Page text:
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Lecture 6

TA Notes Week 6.docx

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Classical Studies
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Classical Studies 1000
Christopher Brown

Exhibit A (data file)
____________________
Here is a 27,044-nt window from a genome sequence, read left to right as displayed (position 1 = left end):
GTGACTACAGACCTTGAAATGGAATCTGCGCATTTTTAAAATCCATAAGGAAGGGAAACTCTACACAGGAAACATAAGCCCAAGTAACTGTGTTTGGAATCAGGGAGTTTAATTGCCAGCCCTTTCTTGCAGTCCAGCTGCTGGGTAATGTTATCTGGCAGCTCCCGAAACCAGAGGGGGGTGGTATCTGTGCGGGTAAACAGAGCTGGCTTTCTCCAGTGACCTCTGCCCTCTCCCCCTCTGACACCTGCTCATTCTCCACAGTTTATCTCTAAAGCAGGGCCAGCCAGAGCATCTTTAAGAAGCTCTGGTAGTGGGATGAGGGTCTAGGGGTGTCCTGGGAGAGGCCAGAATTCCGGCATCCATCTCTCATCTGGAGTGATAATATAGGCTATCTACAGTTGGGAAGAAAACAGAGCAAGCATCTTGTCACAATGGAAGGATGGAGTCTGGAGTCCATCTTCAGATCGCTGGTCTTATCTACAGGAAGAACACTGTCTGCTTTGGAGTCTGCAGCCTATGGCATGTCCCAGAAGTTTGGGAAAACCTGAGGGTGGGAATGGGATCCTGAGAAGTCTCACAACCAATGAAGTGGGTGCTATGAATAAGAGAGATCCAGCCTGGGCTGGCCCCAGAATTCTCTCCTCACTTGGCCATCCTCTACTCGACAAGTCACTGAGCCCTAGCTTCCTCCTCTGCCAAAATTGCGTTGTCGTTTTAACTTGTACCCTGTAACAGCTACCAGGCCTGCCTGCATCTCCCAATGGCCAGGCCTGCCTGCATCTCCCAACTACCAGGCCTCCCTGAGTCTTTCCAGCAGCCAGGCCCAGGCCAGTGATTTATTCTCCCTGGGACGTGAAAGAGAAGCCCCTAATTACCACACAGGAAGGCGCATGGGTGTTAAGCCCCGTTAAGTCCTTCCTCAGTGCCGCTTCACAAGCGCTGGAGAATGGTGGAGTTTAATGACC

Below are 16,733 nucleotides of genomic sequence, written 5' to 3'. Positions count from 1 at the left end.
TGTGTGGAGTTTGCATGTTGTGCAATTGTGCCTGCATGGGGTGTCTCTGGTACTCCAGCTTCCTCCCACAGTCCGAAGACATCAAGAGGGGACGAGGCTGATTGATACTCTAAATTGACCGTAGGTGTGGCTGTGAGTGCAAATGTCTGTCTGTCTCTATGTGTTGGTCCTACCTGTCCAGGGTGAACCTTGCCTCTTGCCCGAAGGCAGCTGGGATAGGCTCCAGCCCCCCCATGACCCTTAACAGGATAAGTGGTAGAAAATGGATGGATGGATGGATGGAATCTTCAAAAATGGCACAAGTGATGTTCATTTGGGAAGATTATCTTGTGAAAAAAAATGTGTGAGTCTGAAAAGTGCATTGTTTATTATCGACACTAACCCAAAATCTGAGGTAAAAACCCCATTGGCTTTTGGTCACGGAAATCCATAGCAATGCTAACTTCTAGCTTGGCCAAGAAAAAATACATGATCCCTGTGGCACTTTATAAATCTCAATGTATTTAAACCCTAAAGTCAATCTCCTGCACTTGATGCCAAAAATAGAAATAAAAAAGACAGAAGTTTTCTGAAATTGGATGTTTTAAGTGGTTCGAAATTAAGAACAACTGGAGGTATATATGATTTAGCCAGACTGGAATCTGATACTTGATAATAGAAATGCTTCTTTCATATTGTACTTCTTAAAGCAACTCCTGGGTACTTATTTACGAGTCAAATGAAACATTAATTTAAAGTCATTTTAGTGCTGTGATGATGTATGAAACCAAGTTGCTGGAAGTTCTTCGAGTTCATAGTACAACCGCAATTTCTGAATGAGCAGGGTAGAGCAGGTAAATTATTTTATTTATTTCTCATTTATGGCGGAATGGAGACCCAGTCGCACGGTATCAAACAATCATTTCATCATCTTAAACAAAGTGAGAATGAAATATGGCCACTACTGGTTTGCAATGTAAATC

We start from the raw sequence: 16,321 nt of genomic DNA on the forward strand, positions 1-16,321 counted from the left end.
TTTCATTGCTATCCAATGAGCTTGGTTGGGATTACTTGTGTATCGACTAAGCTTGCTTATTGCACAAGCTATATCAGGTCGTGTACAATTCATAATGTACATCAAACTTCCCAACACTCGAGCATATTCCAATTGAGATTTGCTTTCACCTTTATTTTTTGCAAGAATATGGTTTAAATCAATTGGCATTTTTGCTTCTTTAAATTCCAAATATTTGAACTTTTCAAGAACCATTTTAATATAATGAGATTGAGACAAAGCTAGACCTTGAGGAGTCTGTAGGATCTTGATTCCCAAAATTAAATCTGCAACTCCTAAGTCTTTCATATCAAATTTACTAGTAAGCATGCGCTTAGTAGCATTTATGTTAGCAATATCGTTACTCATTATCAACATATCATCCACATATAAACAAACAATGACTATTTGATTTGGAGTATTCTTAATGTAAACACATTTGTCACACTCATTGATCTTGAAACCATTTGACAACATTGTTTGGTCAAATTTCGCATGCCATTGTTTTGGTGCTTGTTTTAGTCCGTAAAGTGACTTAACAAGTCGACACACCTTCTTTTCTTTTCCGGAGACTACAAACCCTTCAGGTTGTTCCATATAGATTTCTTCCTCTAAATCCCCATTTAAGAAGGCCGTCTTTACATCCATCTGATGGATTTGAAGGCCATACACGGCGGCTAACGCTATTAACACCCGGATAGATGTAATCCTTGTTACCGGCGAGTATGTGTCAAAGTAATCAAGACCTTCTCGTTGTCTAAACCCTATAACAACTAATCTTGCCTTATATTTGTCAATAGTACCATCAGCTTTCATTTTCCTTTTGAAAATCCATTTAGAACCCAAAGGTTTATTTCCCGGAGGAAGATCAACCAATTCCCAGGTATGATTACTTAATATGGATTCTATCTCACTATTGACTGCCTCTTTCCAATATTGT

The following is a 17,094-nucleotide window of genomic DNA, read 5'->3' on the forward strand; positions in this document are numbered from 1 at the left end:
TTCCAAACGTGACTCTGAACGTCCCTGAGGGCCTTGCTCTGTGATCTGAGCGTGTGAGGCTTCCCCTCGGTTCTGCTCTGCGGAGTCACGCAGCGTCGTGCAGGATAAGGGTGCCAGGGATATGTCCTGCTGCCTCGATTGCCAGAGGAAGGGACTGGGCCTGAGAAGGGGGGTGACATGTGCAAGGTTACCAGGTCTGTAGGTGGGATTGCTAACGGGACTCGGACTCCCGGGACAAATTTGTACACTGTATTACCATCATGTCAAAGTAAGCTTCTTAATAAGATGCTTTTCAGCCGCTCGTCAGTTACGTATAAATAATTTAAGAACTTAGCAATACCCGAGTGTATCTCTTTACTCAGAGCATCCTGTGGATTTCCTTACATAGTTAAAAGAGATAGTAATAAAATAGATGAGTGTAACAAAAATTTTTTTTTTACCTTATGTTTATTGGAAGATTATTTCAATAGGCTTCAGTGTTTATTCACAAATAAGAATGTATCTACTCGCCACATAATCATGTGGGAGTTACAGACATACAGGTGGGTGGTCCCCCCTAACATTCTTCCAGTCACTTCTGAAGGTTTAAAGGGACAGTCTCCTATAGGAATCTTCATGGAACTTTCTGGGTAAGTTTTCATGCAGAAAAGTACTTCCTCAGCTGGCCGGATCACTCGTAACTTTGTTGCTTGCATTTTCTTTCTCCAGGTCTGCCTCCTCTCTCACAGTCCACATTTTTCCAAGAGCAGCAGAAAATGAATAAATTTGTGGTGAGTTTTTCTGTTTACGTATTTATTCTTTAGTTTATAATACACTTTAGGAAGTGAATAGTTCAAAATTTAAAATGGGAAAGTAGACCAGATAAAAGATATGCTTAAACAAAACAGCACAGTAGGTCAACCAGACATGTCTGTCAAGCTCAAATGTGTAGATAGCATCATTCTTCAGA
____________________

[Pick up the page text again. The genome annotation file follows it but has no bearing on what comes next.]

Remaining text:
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1 CS 1000 – Week 6 Lecture 1 October 16, 2013 Architecture • When we talk about architecture, we usually focus on one kind of structure: temples. o Houses were typically very modest whereas Romans built a wider range of public and private building. The monumental architecture projects of the Greeks consisted mainly of temples. • Temples were typically built in places where the Greeks felt there was something special and somehow dear to the gods (ex. Cape Sounion at the southernmost point ofAttica. The last and first thing sailors would see is this temple to Poseidon). • When do gods get temples in certain places? o Asacred place in the Classical Period was probably a place that was sacred in pre-history and there was ongoing worship there. o In theArchaic Period, temples began to be built around them. Often, these places became sites of modern churches). o There is Continuity of religion. • The building of temples to the gods remained a priority for Greek communities. • Greek temples take one form (even though they vary in size and decoration): o There is a sacred centre with an altar and a representation of the god surrounded by walls and then a colonnade of pillars/columns (these pillars perform an important structural function to support the roof). • The columns of temples were also decorated. There are three types of pillars, called ‘orders’. These ‘orders’represent a lasting contribution to western architecture and help define the classical style. o (1) Doric o (2) Ionic: top of the column has two scrolls o (3) Corinthian: these have leaves at the top • Slide:Acolumn has a capital (from Latin caput which means ‘head’), a shaft which comes in two types: (a) made up of one piece; (b) or Drums (smaller units that allow one to build a smaller column as the builder wants) o On the top there is a roof structure  there is often very elaborate sculpture (called pedimental sculpture) and on the areas along the sides (metopes) there is decoration as well  In the decoration you often see civic ideology expressed • Slide: Ionic column with a capital. These capitals look like two scrolls. o Slide: showing the capital of an Ionic column and the base (no drums shown) • Slide: Parthenon Gallery: here there are two Doric columns; this gallery houses some of the decorations from the Parthenon on the acropolis. 2 o Pericles built the Parthenon after the victory against the Persians. • Slide:Acropolis in Athens: pollution is destroying the temple; the acropolis itself has been used for a variety of purposes. It was used as a Christian church and then th in the 15 century it was used as a place to store explosives which exploded and it seriously damaged the Parthenon. o Most of the sculpture, however, is in London and this has raised a great dispute. Lord Elgin took these sculptures to London (hence why they are sometimes called the ‘Elgin Marbles’) and he got them from the permission of the occupying Turks and not the Greeks. The Greeks want them back but the British resist this because they say that there is a good place to see them in the British Museum and there isn’t a good place to display them in Athens. The Greeks have recently built one of the best museums beside the acropolis. The odd angle of the top floor makes it exactly parallel to the Parthenon. They have some of the metopes and then white copies of the ones that were taken (this is a political point). • Slide: Parthenon. You can see the open colonnade around the center and the places where the metopes should be and the pedimental sculptures once were. Inside there would have been a gigantic image ofAthena made from gold and ivory. This statue is long gone as it would have been melted down for its valuable metal. This statue was a symbol of the god whose name is connected with the city of Athens. • Slide: sculpture on a metope with a man riding a horse. The metopes of the Parthenon are taken up largely with elite youth riding horses (also showing a great connection with the army). • Slide: Metopes from a temple at Selinunte. We don’t know what god was worshipped in this temple but we have the metopes still. The content of the metopes have to do with myths (ex.Actaeon who was a hunter and devotee of Artemis. He saw her bathing with her female followers. This was bad because she was a virgin and she is connected with the maturation of young girls.Actaeon is transformed into a stag byArtemis and he is torn apart by his own hunting dogs). • Temple of Zeus at Olympia: this is where the Olympic Games were held. This is the most famous temple outside of Athens. This temple (and all others) are part of a larger context. There was always a precinct around the temple which was sacred to the god and in order to approach it one must go through ritual purifications. There would have been many people around the precinct doing various things (similar to athletics and the Olympic games there would have been crowds of people there). o Slide: Remains of the temple today; raised base foundation is left and not much else. o Slide: Statue inside the temple: writers tell us about this site when they visited. We know that the temple was standard (approach place, open colonnade, sacred center with the representation of the god, and an altar where sacrifices were performed). 3  Description of the statue tells us that it was very large, seated in a kingly posture, holding Victory (Nike) in his hand probably because the Olympic Games were here, he hold a scepter and an eagle (a bird sacred to him).  The front of the temple was decorated with a series of sculptures that evoke myths that concern his sons (ex. Heracles). • Slide: The gods image would preside over sacrifices and the altar would be right in front of the statue. Sacrifice was the central act of Greek religion. The animals would be led in procession to the altar and this would have been a public event. The Persian Wars • The people in theArchaic Period were prospering and it was inevitable that there would be threats. • The Persian Empire – expanding their empire and subordinating others so that they could grow. This empire was growing towards the Greek world. Most of the Greeks didn’t think that they could withstand the Persian force. o They eventually did and because they did the Greek sense of themselves was transformed. • We will look at Greek warfare, then the main participants (Athenians and Spartans were the main resisters against the Persians) and then we will talk about the actual conflict. Greek Warfare • Slide: Heraclitus quote: War is shared and Conflict is Justice. This shows that war was not regrettable to the Greeks but it was a reality of living. o Conflict is Justice: Greek ideas about Justice were that Justice is a process of exchange and things work out towards a kind of balance. Heraclitus thought that war drives this exchange.  All things comes to pass in accordance with conflict  war is not a social phenomenon but an expression of a process that drives the nature of reality. o Heraclitus also said that “War is the father of all and king of all”  the language here suggests Zeus. Here War personified (Greek polemos). War makes some people gods and some people slaves. This sentiment comes from the Iliad where the strong survive and the weak are destroyed.  Gods vs. Men: He might be alluding to the tendency in Greek society to worship heroes. In the fifth century, ‘hero’means a dead person who is worshipped in his grave. The Greeks thought that 4 heroes had powers in their graves and they can affect people. Perhaps ‘gods’here means ‘heroes’.  Free vs. Slave: War in the Greek world leaves people in two distinct places. When one fights an enemy you must make sure you won’t have to fight them again so you either kill everyone or enslave them. • War was a persistent feature of Greek society. o War was a basic fact of life. • As conflicts grew in scale, large power blocks emerged so the groups at war became larger and the stakes became larger. • Because war was such a basic fact of life, the needs of war shaped key aspects of society, namely institutions, society, and economy. • Military function and social and political status were very closely linked  found in Homer and Aristotle. o Accounts in part for the exclusion of women in political and public life  public life and citizenship was about warfare. Women didn’t fight so they were excluded from the public life because this is a world shaped by war. • Victory in war was seen as indicative of divine favor  connection to religion.